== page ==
Comprehensive Immigration Reform spreads like wildfire – we hope…

Last week, on May 7th, a broad spectrum of Evangelical Christians launched a notional campaign for Comprehensive Immigration Reform in order to mobilize churches and faith groups to pressure political leaders nationally and in five targeted states: Florida, Arizona, Kansas, Ohio and Pennsylvania.. Among the organizers are the ubiquitous Jim Wallis, (Founder, Sojourners), Rev. Samuel Rodriguez, Marcos Witt, Pastor of Lakewood Church, Rev. Dan Soliday, and Rev. Derrick Harkins, Pastor. Their statement and signatories can be seen here. It is unsurprising to see Wallis, who is attempting to wrestle Evangelical Christianity away from its current obsessions back to it roots among the poor, although it is surprising to me that this hasn’t spread like wildfire, given the growing number of Evangelicals who are themselves immigrants, and the spread of Evangelical Christianity in Latin America.
I hope to see this topic take wings generally among the American public. I hopethat there is at least increasing awareness that this is not a topic that Jews can afford to ignore. Our history, of course, should shame us into being involved – we are not so far from those ancestors who came here with nothing and worked themselves into early graves to see us join the ranks of the middle class or better. We should certainly be ashamed not to assist those who follow us to receive the same benefits that continue to advance us.
There are signs that we have over the past few years just a barely bit begun to be aware once again, of our own history, and to honor it:
Just this past week, the Conservative Movement’s Rabbinical Assembly, at its annual convention, voted to pass a resolution (which I include here only because I can’t seem to find it online -scroll to bottom); way back in 2005, The Conservative Movement’s synagogue body (USCJ) passed a resolution suporting the Hebrew Immigrant Aid Society’s (HIAS) “Interfaith Statement in Support of Comprehensive Immigration Reform.” IN 2006, HIAS produced another letter, which was signed by, among others: Rabbi Abba Cohen of Agudath Israel of America, Steve Gutow of Jewish Council for Public Affairs, several prominent individuals of the Jewish Reconstructionist Federation, Rabbinical Assembly and USCJ rabbis, Rabbi David Saperstein of Religious Action Center of Reform Judaism, Nathan Diament of Union of Orthodox Jewish Congregations of America.
What I have been unable to find is a recent set of resoutions that really has everyone participating: Where is exactly the broad spectrum of Orthodox organizations participating? If the Reconstructionist federation has passed a resolution on tihs, they have made it difficult to find. I realize that all of us can’t get along on many things (and if we did, we would be sure not to need any resolutions, as yamei hamashiach would surely be following directly) but immigration reform seems ot be a bit of a no-brainer. HIAS got a reasonable number of the usual suspects, but perhaps we could do better? How about it folks – surely we can do as well as the Evangelicals
Rabbinical Assembly Resolution on Immigration, 2007
“You shall not oppress a stranger, for you know the feelings of the stranger” (Ex. 23:9)
WHEREAS the Jewish people have been immigrants and wanderers for most of our history;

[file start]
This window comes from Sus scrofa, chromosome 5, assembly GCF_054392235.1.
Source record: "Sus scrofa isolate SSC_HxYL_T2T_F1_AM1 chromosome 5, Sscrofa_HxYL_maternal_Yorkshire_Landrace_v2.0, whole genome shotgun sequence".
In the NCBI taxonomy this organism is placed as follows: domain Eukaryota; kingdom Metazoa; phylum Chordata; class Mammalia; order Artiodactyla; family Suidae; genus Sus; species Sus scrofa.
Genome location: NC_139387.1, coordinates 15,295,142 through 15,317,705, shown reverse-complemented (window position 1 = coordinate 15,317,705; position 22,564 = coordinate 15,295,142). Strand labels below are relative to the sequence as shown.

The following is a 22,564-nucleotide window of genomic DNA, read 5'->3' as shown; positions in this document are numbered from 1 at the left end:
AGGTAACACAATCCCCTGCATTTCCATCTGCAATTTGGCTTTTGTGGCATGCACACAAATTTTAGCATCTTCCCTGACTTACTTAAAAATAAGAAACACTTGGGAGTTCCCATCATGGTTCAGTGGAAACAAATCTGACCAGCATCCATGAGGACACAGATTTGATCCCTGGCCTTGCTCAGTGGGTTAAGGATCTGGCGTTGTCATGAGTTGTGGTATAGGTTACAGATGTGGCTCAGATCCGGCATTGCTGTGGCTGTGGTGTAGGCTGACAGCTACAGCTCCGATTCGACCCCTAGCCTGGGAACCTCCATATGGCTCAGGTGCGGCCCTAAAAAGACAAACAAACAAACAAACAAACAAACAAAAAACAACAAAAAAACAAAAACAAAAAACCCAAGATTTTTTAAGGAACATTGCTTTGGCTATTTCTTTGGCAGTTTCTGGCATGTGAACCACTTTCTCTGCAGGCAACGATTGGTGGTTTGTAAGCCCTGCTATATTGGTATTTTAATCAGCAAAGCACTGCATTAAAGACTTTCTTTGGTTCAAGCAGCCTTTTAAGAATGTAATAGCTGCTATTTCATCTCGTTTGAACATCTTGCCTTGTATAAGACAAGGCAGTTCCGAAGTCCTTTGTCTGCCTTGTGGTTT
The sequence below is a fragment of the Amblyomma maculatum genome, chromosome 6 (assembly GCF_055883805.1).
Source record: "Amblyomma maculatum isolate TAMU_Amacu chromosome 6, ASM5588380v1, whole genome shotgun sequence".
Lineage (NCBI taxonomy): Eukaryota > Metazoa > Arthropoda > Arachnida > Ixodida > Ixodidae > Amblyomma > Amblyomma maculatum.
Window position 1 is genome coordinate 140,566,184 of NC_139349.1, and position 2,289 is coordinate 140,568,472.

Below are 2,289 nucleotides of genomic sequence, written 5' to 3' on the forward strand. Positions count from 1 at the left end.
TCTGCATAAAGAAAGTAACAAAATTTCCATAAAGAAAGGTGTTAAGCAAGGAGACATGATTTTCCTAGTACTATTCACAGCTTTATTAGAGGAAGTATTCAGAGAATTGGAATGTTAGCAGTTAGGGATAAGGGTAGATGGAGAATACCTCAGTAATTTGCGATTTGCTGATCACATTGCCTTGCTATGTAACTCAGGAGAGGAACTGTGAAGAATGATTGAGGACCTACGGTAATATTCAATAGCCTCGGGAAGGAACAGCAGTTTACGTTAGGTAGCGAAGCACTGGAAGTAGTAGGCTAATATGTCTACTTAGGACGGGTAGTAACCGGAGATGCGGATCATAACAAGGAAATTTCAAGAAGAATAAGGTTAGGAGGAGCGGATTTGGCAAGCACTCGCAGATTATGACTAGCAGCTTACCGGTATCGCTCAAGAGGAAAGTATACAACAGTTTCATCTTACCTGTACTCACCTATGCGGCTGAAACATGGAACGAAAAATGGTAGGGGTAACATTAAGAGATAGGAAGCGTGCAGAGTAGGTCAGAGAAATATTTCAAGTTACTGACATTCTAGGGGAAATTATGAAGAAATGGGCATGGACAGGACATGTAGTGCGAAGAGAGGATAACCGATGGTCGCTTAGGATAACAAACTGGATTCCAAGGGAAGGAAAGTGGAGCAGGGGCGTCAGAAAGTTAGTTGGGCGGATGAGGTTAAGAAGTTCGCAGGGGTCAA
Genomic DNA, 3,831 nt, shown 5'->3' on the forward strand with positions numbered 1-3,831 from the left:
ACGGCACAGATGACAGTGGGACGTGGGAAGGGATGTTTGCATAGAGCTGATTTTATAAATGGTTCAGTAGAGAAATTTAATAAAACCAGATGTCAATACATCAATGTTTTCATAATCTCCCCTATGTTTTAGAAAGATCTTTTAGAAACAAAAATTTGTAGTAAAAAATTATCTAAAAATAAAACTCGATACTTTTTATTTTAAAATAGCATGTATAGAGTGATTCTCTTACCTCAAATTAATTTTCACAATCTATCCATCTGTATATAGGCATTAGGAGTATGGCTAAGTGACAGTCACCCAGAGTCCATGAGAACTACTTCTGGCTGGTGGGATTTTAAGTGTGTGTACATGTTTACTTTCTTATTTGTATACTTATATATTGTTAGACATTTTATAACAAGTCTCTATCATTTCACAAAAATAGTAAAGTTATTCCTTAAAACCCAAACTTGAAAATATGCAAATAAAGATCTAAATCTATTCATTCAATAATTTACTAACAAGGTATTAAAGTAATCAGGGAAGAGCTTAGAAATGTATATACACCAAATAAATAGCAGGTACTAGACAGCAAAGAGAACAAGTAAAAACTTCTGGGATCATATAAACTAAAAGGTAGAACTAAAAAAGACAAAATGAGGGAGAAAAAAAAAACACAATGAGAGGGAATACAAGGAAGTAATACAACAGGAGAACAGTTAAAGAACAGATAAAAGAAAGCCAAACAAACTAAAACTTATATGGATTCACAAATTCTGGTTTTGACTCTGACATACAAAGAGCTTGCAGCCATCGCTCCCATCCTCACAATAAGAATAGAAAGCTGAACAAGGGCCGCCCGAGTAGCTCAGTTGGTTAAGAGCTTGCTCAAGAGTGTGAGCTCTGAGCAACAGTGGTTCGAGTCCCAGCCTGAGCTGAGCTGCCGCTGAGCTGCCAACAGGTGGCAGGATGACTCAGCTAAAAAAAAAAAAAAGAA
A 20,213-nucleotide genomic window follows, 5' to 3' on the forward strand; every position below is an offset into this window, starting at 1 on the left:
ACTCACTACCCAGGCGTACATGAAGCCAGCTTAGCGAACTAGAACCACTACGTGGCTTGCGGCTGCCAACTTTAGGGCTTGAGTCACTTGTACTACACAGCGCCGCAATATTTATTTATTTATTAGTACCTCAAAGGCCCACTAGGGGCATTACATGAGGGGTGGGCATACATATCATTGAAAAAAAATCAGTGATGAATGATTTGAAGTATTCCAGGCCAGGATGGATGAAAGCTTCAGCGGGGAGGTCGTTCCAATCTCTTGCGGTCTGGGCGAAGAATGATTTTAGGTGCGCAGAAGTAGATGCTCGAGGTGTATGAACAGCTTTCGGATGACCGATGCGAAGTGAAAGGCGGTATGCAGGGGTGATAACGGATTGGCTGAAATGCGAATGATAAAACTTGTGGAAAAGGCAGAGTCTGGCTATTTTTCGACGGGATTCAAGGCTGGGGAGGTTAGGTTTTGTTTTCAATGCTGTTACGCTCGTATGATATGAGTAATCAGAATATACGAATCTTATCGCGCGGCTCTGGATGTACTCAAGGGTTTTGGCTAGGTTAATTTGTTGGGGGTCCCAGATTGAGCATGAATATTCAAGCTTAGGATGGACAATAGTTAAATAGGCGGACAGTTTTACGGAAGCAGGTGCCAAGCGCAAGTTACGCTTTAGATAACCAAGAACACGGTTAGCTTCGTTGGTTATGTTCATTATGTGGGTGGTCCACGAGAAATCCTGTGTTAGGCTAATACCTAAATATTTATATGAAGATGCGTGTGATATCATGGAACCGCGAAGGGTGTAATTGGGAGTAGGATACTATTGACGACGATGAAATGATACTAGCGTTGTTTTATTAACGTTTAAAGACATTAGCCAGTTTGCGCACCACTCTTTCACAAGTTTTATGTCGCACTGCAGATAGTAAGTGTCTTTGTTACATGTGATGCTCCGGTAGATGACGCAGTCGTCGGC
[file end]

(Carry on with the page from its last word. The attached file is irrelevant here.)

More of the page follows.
WHEREAS the United States, which has long been a home and haven for economic and political refugees, maintained open immigration policies in the early twentieth century that saved the lives of hundreds of thousands of Jews and others;
WHEREAS immigrants constitute more than 13% of the United States workforce, yet do not hurt employment opportunities for U.S.-born workers (2006 study by the Pew Hispanic Center);
WHEREAS an estimated ten to twelve million undocumented immigrants are already living, working, going to school, and paying taxes in the United States; and, in many cases, raising children who are United States citizens;
WHEREAS the immigrant population pays more in taxes than they collect in public benefits and the Social Security Administration holds $420 billion from the earnings of immigrants who are not qualified to collect social security payments;
WHEREAS the current immigration system compromises U.S. security by creating a shadow population of millions of undocumented immigrants who are unable to adjust their status; and
WHEREAS the current enforcement-only approach to immigration has not stemmed the flow of undocumented immigrants, and has led private citizens and local law enforcement authorities, who are not trained in immigration law, to patrol the border and to arrest and detain immigrants.
THEREFORE BE IT RESOLVED that the Rabbinical Assembly call upon the United States government to implement an immigration policy that allows the United States to attain its full economic potential;
to create opportunities for earned legalization and a path to citizenship for undocumented immigrants already living in the United States as supported by President George W. Bush and the current U.S. administration;
to prevent the exploitation of immigrant workers by guaranteeing wage and safety protections;
to ensure that those who provide needed support and services to undocumented immigrants are not criminalized;
to reduce the backlog in the family reunification system to preserve family stability;
to allow immigrants access to public services without fear of retribution; and
to guarantee due process in immigration proceedings and the protection of civil liberties.

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